The problem: RNIB has an extensive tactile graphics library of over 1700 images available on their Load2learn website, as part of their mission to “make curriculum material accessible.” However, you can only find these through the search on their site, and it will only find content in their domain. If you were to search for any of these images with web search tools, they would be lost in the sea of search results.
The solution: By tagging this content with accessibility metadata tags, a search engine can pick out just the images that are tactile graphics, making this valuable accessible content discoverable.
Search for it yourself: We have a library of accessible content and a Google custom search engine available. The links below will execute searches so that you can see realtime results.
How we did it: In order to make this more easily discoverable, we have discussed adding accessibility metadata tags. While their current pages have significant amounts of data, and it is clear that these come from a database, most of the information on the page, except for a few <meta> tags, is presented only as text. With this in mind, there were a few challenges. First, I wanted to show that the overhead of tagging, especially with the minimum set, is small. The tags below declare that this is an image, give its name, and then describe it’s accessibility: it is an image with tactile graphics. If it has braille, which many do, it should also declare that in a mediaFeature.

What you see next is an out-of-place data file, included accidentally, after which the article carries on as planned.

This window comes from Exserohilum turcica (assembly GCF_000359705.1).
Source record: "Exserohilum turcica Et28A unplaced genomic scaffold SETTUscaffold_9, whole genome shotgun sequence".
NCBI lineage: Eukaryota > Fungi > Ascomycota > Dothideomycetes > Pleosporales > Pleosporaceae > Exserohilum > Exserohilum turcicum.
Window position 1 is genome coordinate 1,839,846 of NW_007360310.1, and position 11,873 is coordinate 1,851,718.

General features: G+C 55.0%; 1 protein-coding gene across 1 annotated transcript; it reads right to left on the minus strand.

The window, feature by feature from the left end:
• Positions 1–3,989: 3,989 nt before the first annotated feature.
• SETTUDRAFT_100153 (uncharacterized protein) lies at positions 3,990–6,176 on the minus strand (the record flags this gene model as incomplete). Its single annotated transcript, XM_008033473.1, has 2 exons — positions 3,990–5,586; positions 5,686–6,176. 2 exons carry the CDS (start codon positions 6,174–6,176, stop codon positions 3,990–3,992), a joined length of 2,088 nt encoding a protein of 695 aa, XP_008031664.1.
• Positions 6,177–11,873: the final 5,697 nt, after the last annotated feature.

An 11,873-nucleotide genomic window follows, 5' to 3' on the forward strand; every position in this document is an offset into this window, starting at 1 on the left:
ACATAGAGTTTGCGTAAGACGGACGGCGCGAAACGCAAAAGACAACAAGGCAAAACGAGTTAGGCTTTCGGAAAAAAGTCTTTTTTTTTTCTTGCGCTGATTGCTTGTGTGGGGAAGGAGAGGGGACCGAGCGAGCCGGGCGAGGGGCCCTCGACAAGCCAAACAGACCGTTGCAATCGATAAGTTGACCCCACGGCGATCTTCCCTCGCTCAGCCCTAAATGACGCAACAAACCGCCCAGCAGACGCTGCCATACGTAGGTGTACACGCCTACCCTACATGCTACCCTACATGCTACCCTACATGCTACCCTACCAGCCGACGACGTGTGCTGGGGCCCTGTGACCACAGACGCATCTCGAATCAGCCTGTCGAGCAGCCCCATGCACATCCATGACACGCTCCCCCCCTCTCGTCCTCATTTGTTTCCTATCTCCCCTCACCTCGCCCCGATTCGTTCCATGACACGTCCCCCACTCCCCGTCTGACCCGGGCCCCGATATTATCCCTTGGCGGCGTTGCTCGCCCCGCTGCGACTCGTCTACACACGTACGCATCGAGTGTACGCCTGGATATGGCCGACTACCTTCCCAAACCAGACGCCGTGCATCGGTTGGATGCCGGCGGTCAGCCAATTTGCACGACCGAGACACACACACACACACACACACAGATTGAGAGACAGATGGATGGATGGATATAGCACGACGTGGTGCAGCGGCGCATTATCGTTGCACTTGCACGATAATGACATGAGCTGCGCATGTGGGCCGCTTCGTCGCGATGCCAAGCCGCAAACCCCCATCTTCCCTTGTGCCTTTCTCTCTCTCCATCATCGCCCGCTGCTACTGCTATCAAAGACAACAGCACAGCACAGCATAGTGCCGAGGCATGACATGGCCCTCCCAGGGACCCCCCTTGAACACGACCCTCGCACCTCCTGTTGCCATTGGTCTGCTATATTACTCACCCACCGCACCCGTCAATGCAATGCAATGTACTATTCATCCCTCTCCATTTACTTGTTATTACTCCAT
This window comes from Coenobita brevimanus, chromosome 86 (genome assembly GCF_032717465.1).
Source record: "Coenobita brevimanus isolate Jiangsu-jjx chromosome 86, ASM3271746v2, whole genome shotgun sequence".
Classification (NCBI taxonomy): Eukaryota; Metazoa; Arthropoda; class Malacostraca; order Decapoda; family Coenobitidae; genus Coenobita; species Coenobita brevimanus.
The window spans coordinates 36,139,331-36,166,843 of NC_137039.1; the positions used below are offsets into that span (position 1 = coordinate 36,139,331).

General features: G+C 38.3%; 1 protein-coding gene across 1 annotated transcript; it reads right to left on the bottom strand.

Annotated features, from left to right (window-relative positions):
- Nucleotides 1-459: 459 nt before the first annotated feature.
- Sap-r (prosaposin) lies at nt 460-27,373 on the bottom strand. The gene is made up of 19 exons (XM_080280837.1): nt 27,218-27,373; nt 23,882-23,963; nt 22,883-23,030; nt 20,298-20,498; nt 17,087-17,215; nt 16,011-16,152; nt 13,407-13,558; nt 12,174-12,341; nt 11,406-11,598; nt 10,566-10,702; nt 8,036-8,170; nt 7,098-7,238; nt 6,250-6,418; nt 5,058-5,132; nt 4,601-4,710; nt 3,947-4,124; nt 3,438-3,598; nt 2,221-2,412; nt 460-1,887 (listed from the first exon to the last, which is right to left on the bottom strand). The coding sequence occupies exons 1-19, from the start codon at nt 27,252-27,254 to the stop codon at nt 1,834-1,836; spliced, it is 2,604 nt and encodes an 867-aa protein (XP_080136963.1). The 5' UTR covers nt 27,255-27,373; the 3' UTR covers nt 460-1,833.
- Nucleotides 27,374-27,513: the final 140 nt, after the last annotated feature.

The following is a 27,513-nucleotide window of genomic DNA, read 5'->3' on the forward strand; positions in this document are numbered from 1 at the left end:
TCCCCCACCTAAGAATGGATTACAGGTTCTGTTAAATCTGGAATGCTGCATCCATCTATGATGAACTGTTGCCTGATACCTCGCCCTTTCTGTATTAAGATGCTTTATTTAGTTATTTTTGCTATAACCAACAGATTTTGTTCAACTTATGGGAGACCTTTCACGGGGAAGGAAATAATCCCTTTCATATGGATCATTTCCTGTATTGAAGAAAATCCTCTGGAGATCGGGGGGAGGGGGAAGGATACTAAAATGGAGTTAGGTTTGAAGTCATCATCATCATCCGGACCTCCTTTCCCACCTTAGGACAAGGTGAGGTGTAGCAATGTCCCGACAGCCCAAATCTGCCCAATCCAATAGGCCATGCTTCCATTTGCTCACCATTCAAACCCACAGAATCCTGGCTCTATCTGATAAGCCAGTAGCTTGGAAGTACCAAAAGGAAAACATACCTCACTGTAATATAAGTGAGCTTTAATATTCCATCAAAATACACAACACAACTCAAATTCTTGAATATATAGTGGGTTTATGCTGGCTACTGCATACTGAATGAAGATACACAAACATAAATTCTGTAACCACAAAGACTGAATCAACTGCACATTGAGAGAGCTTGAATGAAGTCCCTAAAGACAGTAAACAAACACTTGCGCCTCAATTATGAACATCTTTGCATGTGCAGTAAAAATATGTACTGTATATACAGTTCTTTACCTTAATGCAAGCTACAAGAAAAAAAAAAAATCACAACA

<div itemscope="" itemtype="http://schema.org/ImageObject"> <meta itemprop="name" content="Greenhouse Gases" /> <meta itemprop="accessMode" content="tactile" /> <meta itemprop="mediaFeature" content="tactileGraphic" /> <meta itemprop="mediaFeature" content="braille" /> </div>
A few other tags can be added to be a bit more useful for education search, as these are learning resources. These are from LRMI tags, and their meaning is self-evident. Note that the UK age range, keystage 4, has been translated to numeric ages.
<meta itemprop="learningResourceType" content="illustration" /> <meta itemprop="inLanguage" content="en-gb" /> <meta itemprop="typicalAgeRange" content="15-16" />
Finally, a few more tags, such as keywords and the content area can be listed, improving search results. These are just wrappers around the content in the page. They can be done as <span> tags when possible, but I have used <meta> tags for illustration. I also added an image property so that a thumbnail can be seen in the search results.
<p itemprop="description">This is a tactile diagram for GCSE level students. It shows...Earth's atmosphere is shown as a texture.</p> <span itemprop="keywords">geography</span>, <span itemprop="keywords">Earth</span>, <span itemprop="keywords">atmosphere</span>, <span itemprop="keywords">climate</span>, <span itemprop="keywords">environment</span> <meta itemprop="about" content="Geography; Environmental geography" /> <meta itemprop="about" content="Science; Ecology and environmental science" /> <meta itemprop="image" content="http://a11ymetadata.org/samples/RNIB/UPL009247.a8a4e_Greenhouse_Gases_Greenhouse_Gases_s_p1.jpg" />
Now let’s look at the pages and the summary from Google structured data testing tool. If you’ve come this far, you’ll care about the coding in context: do a “view source” of the tagged files in your tool of choice. The tags have “a11ymetadata” comments around them to make them easy to find.